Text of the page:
belonging to Georgian families who had
prospered in other parts of tho Union.
They also organized committees in the
largest cities, and engaged speakers
and workers from fifty women's organ
izations of the United States. In this
way they virtually enrolled a regular
army. The general-in-chiet was Mrs.
Joseph Thompson of Atlanta. Her aides
wero the managers and the executive
committee of fourteen members. The
loRfila were the chairmen of twenty
tight standing committees, each one
111 ,-Hk 31
devoted to somo occupation or calllaj1
in which women aro interested or ota.
ployed. Tho rank and fllo wero tnV
members ot theso committees, tho state
representatives throughout tho country;
and tho state and local committees i
the more populous communities. Clerks,
stenographers, and typewriters wero
engaged, and the work went on rapidly
Tho women used their homes as
offices. They had also an office in the
Aragon Hotel and another In the busi
ness quarter of tho city. Tho distribu
tion of work enabled the board of wom
en managers to do many things at tho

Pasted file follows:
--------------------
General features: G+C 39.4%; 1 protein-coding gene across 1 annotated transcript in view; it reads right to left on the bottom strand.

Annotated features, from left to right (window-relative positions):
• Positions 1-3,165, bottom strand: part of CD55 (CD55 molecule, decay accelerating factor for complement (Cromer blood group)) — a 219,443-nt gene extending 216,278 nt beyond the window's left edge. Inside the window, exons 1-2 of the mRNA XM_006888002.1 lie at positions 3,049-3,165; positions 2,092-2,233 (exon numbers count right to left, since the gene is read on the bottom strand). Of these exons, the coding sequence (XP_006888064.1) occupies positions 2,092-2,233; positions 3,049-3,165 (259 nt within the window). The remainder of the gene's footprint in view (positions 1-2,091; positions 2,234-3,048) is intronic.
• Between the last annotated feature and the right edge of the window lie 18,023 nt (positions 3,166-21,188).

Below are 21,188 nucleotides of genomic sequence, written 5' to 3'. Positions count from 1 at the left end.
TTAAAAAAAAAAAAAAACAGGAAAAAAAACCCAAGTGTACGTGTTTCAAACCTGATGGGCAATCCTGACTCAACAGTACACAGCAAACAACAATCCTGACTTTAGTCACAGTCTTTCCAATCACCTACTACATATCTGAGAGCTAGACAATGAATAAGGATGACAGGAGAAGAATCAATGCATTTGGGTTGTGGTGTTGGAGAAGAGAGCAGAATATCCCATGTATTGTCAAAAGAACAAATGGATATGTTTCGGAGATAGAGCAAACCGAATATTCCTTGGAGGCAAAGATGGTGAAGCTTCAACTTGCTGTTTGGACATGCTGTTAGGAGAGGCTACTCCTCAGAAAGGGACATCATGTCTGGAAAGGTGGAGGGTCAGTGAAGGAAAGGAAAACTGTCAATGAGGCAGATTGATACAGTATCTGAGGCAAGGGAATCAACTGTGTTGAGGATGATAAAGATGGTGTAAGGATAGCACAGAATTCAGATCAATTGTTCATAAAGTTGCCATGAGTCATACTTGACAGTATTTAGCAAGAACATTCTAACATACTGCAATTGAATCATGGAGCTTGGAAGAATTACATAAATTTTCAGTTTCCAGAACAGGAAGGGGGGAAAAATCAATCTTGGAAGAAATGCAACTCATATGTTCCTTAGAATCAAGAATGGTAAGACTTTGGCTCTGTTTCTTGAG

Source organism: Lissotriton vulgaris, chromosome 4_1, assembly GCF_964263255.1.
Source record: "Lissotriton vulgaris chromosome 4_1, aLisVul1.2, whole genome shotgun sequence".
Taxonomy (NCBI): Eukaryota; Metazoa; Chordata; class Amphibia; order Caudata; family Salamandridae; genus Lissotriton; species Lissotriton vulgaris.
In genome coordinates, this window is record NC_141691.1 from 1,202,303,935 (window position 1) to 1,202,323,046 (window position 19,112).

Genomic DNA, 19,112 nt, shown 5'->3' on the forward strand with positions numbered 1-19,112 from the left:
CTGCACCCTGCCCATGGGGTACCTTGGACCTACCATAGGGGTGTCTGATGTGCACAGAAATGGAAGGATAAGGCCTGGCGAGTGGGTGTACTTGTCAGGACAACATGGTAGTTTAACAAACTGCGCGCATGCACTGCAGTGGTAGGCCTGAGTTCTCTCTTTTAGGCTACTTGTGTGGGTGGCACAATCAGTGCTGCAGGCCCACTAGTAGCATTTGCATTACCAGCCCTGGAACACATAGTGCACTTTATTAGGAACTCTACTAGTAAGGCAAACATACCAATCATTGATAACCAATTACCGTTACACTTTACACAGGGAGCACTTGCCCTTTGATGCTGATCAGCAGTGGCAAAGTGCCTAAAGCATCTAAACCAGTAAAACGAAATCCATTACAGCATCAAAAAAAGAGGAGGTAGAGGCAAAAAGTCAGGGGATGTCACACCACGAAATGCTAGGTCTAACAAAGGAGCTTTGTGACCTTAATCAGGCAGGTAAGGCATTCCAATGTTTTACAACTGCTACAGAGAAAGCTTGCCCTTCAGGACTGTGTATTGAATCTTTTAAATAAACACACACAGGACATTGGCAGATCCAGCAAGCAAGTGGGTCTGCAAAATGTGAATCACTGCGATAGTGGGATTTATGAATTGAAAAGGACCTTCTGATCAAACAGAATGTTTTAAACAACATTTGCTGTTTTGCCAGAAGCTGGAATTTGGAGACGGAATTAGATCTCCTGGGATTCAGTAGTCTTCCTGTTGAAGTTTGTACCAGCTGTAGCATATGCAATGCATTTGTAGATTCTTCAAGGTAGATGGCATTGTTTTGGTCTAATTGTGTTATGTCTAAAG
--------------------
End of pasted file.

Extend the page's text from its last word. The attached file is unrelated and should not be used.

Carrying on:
same time. Whilo all were raising
money, ono group were nrranglng for
a woman's building. This was designed
by Miss Ellso Mercur ot Pittsburg, who
was selected in the competition of somo
thirty architects. Tho building was
begun immediately, and is now com
pleted. The architecture suggests tho
colonial homes of the south, with a
large amount of the classical finish and
The womon raised tho money for tho
building and other purposes, but It was
slow work. The committees subscribed
much, and so did their friends and
neighbors. They gavo teas and musl
cales, plays and entertainments, shows
and exhibitions, games and dances.
This does not seem bo very hard to
New Yorkers, but in tho south there
is littlo sparo money. Nevertheless,